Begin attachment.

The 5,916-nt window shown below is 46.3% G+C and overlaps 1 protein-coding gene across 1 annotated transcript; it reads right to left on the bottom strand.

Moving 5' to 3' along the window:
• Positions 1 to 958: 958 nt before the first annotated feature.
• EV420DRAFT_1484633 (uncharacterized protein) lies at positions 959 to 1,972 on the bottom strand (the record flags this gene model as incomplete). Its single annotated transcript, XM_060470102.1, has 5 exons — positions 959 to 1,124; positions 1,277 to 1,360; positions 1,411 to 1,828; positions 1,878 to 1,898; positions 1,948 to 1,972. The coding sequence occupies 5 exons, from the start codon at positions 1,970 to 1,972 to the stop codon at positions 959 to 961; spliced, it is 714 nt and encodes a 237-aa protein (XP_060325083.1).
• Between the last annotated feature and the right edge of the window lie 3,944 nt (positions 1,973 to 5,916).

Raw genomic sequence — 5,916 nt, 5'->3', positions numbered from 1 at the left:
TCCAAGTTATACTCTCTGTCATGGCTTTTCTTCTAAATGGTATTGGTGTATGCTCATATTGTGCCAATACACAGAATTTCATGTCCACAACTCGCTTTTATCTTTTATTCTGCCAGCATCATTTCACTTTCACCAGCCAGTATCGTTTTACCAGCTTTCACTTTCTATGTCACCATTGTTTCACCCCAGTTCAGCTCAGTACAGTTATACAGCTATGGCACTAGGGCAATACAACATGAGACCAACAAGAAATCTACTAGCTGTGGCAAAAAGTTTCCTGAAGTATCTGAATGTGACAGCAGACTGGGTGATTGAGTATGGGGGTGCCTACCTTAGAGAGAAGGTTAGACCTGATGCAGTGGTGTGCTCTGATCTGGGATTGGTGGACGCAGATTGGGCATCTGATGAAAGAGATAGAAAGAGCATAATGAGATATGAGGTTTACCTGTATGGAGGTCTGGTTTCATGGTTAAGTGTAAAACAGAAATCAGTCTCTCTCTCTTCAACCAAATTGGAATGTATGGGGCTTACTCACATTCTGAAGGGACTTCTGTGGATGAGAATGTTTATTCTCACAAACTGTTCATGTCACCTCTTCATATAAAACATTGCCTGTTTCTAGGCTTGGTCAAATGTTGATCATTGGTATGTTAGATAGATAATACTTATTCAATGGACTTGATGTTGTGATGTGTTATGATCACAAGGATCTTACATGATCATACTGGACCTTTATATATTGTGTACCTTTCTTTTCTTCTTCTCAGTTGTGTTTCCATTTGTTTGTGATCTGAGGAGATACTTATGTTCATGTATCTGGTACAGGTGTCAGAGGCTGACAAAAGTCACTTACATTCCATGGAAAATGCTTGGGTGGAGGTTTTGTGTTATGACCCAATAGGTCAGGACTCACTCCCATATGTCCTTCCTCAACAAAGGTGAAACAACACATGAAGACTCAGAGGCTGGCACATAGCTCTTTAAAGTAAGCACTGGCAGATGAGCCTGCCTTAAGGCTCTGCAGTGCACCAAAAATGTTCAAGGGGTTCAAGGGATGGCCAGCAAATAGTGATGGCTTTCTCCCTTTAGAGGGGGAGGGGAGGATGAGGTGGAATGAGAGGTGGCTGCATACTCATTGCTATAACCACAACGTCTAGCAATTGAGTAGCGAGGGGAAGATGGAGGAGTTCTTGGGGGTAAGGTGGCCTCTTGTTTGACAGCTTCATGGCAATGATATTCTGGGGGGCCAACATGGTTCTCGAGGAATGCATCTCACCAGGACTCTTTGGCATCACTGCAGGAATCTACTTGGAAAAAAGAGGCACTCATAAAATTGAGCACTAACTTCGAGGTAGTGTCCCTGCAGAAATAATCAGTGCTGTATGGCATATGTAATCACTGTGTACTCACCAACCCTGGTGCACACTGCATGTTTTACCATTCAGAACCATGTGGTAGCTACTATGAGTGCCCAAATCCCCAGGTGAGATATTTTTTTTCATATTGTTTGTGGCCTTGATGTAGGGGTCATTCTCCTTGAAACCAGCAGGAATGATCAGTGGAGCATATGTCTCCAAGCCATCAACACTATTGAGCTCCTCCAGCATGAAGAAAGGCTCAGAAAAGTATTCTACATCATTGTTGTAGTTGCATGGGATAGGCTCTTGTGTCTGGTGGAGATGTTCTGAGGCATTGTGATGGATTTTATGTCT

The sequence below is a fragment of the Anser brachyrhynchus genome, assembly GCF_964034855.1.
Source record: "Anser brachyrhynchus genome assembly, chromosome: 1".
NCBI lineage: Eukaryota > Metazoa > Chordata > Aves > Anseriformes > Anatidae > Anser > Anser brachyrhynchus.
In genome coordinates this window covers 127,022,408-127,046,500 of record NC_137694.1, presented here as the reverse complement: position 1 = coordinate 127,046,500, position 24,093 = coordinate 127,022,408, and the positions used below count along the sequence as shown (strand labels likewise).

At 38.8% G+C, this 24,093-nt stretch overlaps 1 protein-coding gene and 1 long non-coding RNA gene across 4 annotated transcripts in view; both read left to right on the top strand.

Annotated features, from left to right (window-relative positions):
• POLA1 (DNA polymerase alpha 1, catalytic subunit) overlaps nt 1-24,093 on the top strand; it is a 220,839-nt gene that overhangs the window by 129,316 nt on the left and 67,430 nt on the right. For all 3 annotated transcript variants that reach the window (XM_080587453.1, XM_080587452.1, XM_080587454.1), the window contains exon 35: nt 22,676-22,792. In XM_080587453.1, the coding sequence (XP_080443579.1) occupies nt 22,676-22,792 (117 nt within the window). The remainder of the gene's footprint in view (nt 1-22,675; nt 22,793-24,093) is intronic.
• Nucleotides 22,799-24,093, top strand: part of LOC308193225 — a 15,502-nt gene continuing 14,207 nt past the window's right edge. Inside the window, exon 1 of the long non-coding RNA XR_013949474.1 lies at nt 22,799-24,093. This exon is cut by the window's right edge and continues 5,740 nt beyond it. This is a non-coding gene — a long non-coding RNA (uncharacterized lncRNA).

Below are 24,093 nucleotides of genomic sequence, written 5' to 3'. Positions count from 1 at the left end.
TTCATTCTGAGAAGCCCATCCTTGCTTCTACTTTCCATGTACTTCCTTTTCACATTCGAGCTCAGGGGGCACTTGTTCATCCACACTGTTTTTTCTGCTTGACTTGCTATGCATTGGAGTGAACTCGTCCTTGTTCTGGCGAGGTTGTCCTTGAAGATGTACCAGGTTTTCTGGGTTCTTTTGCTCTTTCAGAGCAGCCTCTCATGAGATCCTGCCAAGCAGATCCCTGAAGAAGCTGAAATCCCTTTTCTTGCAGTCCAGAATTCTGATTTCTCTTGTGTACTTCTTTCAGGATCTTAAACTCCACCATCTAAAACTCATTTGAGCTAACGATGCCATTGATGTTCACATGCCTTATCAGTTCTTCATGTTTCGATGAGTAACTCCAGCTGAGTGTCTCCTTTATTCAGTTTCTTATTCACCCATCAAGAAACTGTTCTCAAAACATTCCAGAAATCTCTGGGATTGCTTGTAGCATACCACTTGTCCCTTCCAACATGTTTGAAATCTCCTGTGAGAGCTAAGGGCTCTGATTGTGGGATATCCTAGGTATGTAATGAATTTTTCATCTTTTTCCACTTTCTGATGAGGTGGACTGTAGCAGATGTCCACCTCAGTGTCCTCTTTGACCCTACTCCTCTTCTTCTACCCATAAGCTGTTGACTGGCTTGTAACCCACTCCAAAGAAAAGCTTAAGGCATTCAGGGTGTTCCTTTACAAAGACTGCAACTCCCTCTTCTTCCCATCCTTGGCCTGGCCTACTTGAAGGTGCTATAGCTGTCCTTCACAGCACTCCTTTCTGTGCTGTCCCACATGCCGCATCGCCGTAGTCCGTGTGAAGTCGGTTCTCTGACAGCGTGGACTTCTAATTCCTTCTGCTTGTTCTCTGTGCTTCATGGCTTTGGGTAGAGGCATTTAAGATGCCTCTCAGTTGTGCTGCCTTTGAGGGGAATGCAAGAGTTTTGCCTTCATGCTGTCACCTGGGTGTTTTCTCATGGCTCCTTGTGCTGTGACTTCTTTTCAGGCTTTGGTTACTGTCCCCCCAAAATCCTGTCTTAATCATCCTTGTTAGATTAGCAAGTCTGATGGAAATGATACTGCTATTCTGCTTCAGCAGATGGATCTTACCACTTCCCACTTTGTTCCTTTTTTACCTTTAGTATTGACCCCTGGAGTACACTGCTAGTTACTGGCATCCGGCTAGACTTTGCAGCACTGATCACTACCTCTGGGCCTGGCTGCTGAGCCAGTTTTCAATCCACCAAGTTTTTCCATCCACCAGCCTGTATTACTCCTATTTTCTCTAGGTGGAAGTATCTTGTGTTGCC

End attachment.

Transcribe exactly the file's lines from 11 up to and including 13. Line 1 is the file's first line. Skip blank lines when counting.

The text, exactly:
In genome coordinates this window covers 127,022,408-127,046,500 of record NC_137694.1, presented here as the reverse complement: position 1 = coordinate 127,046,500, position 24,093 = coordinate 127,022,408, and the positions used below count along the sequence as shown (strand labels likewise).

At 38.8% G+C, this 24,093-nt stretch overlaps 1 protein-coding gene and 1 long non-coding RNA gene across 4 annotated transcripts in view; both read left to right on the top strand.

Annotated features, from left to right (window-relative positions):